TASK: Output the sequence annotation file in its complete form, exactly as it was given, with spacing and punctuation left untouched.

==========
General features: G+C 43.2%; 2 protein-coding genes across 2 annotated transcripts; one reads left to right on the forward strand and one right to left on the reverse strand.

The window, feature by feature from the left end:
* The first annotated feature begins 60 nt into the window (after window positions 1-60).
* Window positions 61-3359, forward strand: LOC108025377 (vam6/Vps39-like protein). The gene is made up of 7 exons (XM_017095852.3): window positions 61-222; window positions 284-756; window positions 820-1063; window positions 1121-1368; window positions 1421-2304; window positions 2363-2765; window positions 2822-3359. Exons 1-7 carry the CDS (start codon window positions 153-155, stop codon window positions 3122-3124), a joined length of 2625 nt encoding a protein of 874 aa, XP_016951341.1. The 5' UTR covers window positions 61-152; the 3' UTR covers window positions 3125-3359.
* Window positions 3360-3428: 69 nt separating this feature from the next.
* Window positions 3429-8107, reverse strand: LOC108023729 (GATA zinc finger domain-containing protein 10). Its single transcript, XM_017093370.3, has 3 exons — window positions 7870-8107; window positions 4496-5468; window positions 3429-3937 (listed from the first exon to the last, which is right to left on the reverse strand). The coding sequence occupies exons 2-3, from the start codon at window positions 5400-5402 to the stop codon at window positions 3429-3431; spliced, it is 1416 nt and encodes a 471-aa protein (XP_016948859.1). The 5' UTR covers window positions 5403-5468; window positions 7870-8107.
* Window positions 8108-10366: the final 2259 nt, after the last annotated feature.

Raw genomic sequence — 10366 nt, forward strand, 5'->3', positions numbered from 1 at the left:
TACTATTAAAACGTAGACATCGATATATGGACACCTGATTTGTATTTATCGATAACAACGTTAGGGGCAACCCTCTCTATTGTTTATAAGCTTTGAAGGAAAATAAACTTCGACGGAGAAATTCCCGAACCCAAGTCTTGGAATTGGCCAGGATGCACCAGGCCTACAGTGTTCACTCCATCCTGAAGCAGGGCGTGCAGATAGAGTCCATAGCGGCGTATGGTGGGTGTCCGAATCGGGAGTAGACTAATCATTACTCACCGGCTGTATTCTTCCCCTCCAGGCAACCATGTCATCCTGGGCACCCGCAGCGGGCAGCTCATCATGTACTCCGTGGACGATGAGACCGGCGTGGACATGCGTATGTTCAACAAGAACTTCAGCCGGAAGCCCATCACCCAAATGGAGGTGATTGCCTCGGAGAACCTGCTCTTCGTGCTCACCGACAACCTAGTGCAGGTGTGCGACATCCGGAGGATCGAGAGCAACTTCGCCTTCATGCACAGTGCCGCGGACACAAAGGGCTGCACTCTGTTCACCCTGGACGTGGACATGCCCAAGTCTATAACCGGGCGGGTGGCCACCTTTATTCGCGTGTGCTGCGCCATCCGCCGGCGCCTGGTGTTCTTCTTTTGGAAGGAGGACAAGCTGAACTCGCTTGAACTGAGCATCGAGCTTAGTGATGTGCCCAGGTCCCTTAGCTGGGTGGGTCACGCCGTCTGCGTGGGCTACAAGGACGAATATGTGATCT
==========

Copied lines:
General features: G+C 43.2%; 2 protein-coding genes across 2 annotated transcripts; one reads left to right on the forward strand and one right to left on the reverse strand.

The window, feature by feature from the left end:
* The first annotated feature begins 60 nt into the window (after window positions 1-60).
* Window positions 61-3359, forward strand: LOC108025377 (vam6/Vps39-like protein). The gene is made up of 7 exons (XM_017095852.3): window positions 61-222; window positions 284-756; window positions 820-1063; window positions 1121-1368; window positions 1421-2304; window positions 2363-2765; window positions 2822-3359. Exons 1-7 carry the CDS (start codon window positions 153-155, stop codon window positions 3122-3124), a joined length of 2625 nt encoding a protein of 874 aa, XP_016951341.1. The 5' UTR covers window positions 61-152; the 3' UTR covers window positions 3125-3359.
* Window positions 3360-3428: 69 nt separating this feature from the next.
* Window positions 3429-8107, reverse strand: LOC108023729 (GATA zinc finger domain-containing protein 10). Its single transcript, XM_017093370.3, has 3 exons — window positions 7870-8107; window positions 4496-5468; window positions 3429-3937 (listed from the first exon to the last, which is right to left on the reverse strand). The coding sequence occupies exons 2-3, from the start codon at window positions 5400-5402 to the stop codon at window positions 3429-3431; spliced, it is 1416 nt and encodes a 471-aa protein (XP_016948859.1). The 5' UTR covers window positions 5403-5468; window positions 7870-8107.
* Window positions 8108-10366: the final 2259 nt, after the last annotated feature.

Raw genomic sequence — 10366 nt, forward strand, 5'->3', positions numbered from 1 at the left:
TACTATTAAAACGTAGACATCGATATATGGACACCTGATTTGTATTTATCGATAACAACGTTAGGGGCAACCCTCTCTATTGTTTATAAGCTTTGAAGGAAAATAAACTTCGACGGAGAAATTCCCGAACCCAAGTCTTGGAATTGGCCAGGATGCACCAGGCCTACAGTGTTCACTCCATCCTGAAGCAGGGCGTGCAGATAGAGTCCATAGCGGCGTATGGTGGGTGTCCGAATCGGGAGTAGACTAATCATTACTCACCGGCTGTATTCTTCCCCTCCAGGCAACCATGTCATCCTGGGCACCCGCAGCGGGCAGCTCATCATGTACTCCGTGGACGATGAGACCGGCGTGGACATGCGTATGTTCAACAAGAACTTCAGCCGGAAGCCCATCACCCAAATGGAGGTGATTGCCTCGGAGAACCTGCTCTTCGTGCTCACCGACAACCTAGTGCAGGTGTGCGACATCCGGAGGATCGAGAGCAACTTCGCCTTCATGCACAGTGCCGCGGACACAAAGGGCTGCACTCTGTTCACCCTGGACGTGGACATGCCCAAGTCTATAACCGGGCGGGTGGCCACCTTTATTCGCGTGTGCTGCGCCATCCGCCGGCGCCTGGTGTTCTTCTTTTGGAAGGAGGACAAGCTGAACTCGCTTGAACTGAGCATCGAGCTTAGTGATGTGCCCAGGTCCCTTAGCTGGGTGGGTCACGCCGTCTGCGTGGGCTACAAGGACGAATATGTGATCT